Tuesday, October 4

Tag: WASH

Pentagon chief: Too soon to say who might be behind Nord Stream pipeline ruptures

Pentagon chief: Too soon to say who might be behind Nord Stream pipeline ruptures

News
WASHINGTON, Sept 29 (Reuters) - U.S. Defense Secretary Lloyd Austin said on Thursday it was still too soon to speculate who might have been behind the Nord Stream pipeline ruptures."In terms of the attack - or the damage to the pipeline, at this point I think there's a lot of speculation. But quite frankly, until a complete investigation is done, no one will be able to really determine for certain what happened," Austin told a news conference in Hawaii.Austin added that he discussed the incident with his Danish counterpart on Wednesday, "and he pointed out to me that it will be several days before he's able to get the right team in to look at the sites and really try to determine as best possible what happened.""Until we get further information, or are able to do further analysis, we wo...
U.S. student loan relief to cost $30 bln a year over next decade, government says

U.S. student loan relief to cost $30 bln a year over next decade, government says

News
WASHINGTON, Sept 29 (Reuters) - The U.S. Education Department said on Thursday it estimates that the one-time student debt relief plan given by President Joe Biden in August will cost an average of $30 billion a year over the next decade.The Congressional Budget Office (CBO) said this week that Biden's plan to cancel some student loan debt will cost $400 billion.Biden said in August the U.S. government will forgive $10,000 in student loans for millions of debt-saddled former college students, keeping a pledge he made in the 2020 campaign for the White House.Register now for FREE unlimited access to Reuters.comRegisterReporting by Costas Pitas; writing by Kanishka SinghOur Standards: The Thomson Reuters Trust Principles. Source link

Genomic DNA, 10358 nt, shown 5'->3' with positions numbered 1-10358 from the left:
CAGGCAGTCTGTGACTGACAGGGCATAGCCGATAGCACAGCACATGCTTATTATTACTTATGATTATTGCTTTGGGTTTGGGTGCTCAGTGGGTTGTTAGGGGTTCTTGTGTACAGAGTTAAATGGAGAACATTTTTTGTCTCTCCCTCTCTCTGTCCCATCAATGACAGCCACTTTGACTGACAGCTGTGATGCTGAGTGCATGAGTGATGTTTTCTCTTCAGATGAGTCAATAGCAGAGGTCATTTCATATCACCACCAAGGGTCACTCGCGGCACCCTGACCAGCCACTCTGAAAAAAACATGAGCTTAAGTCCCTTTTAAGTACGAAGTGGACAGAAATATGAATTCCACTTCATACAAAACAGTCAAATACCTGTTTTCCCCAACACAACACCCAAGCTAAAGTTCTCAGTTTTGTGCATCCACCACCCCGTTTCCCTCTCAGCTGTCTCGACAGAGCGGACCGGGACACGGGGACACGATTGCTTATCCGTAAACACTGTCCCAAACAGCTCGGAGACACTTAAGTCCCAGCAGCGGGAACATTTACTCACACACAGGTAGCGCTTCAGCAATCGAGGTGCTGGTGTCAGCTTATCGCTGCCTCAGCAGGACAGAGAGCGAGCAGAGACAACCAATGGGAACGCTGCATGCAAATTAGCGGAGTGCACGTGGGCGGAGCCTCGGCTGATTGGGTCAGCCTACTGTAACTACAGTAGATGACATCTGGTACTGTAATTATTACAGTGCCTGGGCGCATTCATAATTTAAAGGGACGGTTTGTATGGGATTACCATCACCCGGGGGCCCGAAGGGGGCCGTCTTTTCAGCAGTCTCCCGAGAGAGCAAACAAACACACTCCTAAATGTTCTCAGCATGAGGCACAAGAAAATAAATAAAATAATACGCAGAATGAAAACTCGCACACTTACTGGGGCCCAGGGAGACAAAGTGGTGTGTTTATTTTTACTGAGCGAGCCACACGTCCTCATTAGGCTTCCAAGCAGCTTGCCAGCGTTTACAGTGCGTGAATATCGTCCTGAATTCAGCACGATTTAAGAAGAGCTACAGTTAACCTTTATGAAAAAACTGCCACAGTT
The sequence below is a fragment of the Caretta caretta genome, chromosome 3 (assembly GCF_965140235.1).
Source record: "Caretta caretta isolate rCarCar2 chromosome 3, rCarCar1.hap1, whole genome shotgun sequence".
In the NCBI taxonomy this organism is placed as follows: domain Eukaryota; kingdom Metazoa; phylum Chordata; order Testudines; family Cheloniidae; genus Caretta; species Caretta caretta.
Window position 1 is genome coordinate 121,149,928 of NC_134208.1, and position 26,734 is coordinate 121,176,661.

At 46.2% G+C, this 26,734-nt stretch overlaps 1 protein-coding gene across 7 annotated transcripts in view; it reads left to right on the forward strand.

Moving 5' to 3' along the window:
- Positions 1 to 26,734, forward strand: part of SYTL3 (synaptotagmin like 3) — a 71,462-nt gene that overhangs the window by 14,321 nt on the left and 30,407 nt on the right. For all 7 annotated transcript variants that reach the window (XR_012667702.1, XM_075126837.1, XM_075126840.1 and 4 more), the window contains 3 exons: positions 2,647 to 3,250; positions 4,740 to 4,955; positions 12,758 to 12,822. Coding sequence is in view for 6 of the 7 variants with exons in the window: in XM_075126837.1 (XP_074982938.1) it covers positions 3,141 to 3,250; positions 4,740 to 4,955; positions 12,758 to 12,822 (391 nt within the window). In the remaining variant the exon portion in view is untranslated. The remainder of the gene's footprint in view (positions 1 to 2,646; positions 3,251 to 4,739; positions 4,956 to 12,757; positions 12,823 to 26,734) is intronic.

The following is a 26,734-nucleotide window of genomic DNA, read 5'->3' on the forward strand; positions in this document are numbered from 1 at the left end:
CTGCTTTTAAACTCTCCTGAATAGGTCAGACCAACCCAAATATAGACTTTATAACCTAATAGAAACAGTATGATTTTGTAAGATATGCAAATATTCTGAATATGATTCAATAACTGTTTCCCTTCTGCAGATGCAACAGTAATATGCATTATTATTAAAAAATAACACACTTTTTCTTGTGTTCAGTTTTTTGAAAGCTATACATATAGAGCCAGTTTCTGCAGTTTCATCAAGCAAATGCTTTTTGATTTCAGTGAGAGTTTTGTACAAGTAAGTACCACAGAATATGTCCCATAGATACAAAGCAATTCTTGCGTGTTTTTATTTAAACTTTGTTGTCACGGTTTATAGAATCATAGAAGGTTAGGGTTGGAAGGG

Palestinians say boy dies of heart failure during chase by Israeli troops

Palestinians say boy dies of heart failure during chase by Israeli troops

News
JERUSALEM, Sept 29 (Reuters) - A Palestinian boy died of heart failure while being chased by Israeli soldiers in the occupied West Bank on Thursday, his father said, an account disputed by the army while Washington voiced sorrow at the incident and encouraged an investigation.Seven-year-old Rayyan Suleiman was coming home from school with other pupils in the village of Tuqu when troops gave chase, and he "died on the spot from fear," his father Yasser said in a video circulated on social media.A medical official who inspected the body told Reuters that it bore no sign of physical trauma and that the death appeared consistent with heart failure. The Palestinian Foreign Ministry condemned the incident as "an ugly crime" by Israel.Register now for FREE unlimited access to Reuters.comRegist...
World Bank to discuss in October replacement for ‘Doing Business’ reports

World Bank to discuss in October replacement for ‘Doing Business’ reports

News